The term artificial intelligence (AI) was first coined in 1956 and refers to the study and design of intelligent agents.1 Significant advancements have been made in AI over the last decade, and it now has the potential to impact almost all aspects of human life, especially in medicine. A recent editorial suggested that AI in healthcare is ‘within touching distance’,2 and it has become possible to imagine sophisticated AI algorithms providing real-time analysis and personalised recommendations at point of care.2 Despite this, few AI technologies are in current clinical use, and the translation of technical successes into clinical practice will be a significant challenge.2 Much hyperbole surrounds AI technologies, but high-quality research is emerging and the potential for impact cannot be ignored.2
Early decision support systems were often built using manually programmed rules that encoded expert knowledge.3,4 These rule-based systems achieved some initial success, but the knowledge was fragile and many aspects of knowledge can be difficult to represent in written rules. Modern approaches make use of machine learning (ML) in preference to defined rules. ML is a subfield of AI research that has been defined as “…a set of methods that automatically detect patterns in data, and then utilise the uncovered patterns to predict future data or enable decision making under uncertain conditions”.5 Many popular ML algorithms were invented decades ago but they have since become powerful and capable due to increases in computing power, storage, and in the size of datasets produced by digitisation of information.4 Deep learning (DL) is in turn a sub-category of ML that involves training neural networks. It has become popular in recent years, benefiting again from increases in computational power and the growing availability of large datasets. DL uses multiple layers of non-linear processing units to represent complex and abstract concepts in terms of a hierarchy of simpler concepts.3,4 Such representations are not designed by human experts, but are instead learned through “training” the machine. DL models can have many layers of processing, with billions of connections between units.3 DL is the technology behind many recent medical AI success stories. For example, DL algorithms have achieved human or superhuman level performance in multiple narrow domains including electrocardiogram arrhythmia detection, pneumonia detection on chest x-rays, detection of diabetic retinopathy, and classification of skin cancers.6-9 DL has also been used to reveal relationships that are difficult or impossible for a human observer, such as accurately predicting patient age, gender, smoking status, HbA1c, systolic blood pressure, and risk of major adverse cardiac event from only a retinal fundus image.10 Global publications on AI have increased exponentially in the last decade (Figure 1).
Australia’s share of world health research is increasing.11 A 2016 report used bibliometric analysis to estimate that Australia’s share of world health research in 2012 was 3.8% and had increased only modestly from 2.5% in 2002.11 However, the Australian Society for Medical Research (ASMR) has expressed concerns over a dramatic erosion of Australia’s health and medical research workforce.12 A large proportion of Australia’s publications (39.6% in 2012) are supported by funding from the National Health & Medical Research Council (NHMRC), but due to static government investment in the NHMRC and falling grant funding rates, 670 full-time equivalent research positions were lost between 2013 and 2015 inclusive.12 The impact of this reduction on Australian AI research is unknown. A 2017 report assessed AI maturity in seven countries and found that Australia was least likely to have plans to deploy AI and most likely to report absence of AI-related skills.13 In the “Australia 2030 plan” by Innovation and Science Australia the prioritisation of the development of advanced capability in AI and ML was recommended.14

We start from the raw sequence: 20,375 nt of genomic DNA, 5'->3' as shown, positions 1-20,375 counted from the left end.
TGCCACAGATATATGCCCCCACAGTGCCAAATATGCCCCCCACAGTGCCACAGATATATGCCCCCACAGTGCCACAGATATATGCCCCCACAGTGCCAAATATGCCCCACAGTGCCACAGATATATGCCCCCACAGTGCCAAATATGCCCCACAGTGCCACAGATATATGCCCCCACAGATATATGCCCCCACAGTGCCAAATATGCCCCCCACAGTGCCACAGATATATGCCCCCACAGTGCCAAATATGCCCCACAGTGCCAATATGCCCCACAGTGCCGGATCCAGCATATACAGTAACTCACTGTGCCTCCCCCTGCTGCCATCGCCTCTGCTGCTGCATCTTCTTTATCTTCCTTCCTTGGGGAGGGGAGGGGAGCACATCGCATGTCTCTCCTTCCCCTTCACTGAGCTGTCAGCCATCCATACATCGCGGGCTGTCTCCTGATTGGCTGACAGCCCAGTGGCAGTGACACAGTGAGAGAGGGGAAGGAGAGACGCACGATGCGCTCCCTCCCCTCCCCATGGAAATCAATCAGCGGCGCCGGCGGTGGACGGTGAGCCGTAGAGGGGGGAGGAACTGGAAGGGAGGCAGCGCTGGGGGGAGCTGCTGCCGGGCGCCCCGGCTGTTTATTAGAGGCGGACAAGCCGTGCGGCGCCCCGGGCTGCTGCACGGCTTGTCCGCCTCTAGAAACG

We performed a bibliometric analysis in order to assess if the quantity and quality of scientific publications on medical AI in Australia are comparable with other publishing countries.
The SCOPUS database was accessed on 24 March 2018 and searched for all articles containing the words “artificial intelligence” OR “machine learning” OR “deep learning” in title, abstract, or keyword, and published in the subject area “Medicine” between 1 January 2008 and 31 December 2017 (see Box). The source was limited to journals and conference proceedings, and document type was limited to article or conference paper. Conference proceedings are an important method of publication in computer science. The location of authors for each country was obtained through identifying their affiliation, and records with no affiliation information were removed. Records with affiliations for more than one country were counted as a publication for each country. Results were reported as total publications per year and publications per country
The ten countries with the most publications were compared in more detail. Publication quality was assessed by the total number of citations recieved per year and average citation rate per paper. Citation rate was calculated by dividing the number of citations a paper received up to March 2018 by years since publication. To account for differences in country population and economic development, publication counts were also expressed per capita and by gross domestic product (GDP) were calculated. Population and GDP (US dollars) information were obtained from the World Bank Group.15 Data were not available for 2017. Bibliometric analysis was performed on Microsoft Excel.
Statistics p-values were calculated using the two-sided chi-squared test for proportions and two-tailed t-tests for means.
Output of AI papers
The initial search returned 13,903 citations. Of these, 295 with no affiliation information were removed, leaving 13,608 records for analysis, of which 9896 were articles and 3712 were conference papers. The 10 countries with the highest number of publications accounted for 85.3% of all publications of AI in medicine over the ten-year period (Table 1). Authors from the United States consistently published the most papers each year and accounted for the largest proportion (33.4%) of total world publications on AI. China at second place accounted for 11.6%. From 2016 to 2017 there was a 50% increase in the number of worldwide publications. Especially notable were the increases in output from China (2.5-fold), India (1.8 -old), Australia and the United States (both 1.5-fold). The 470 medical AI papers by Australian authors accounted for 3.4% of global output.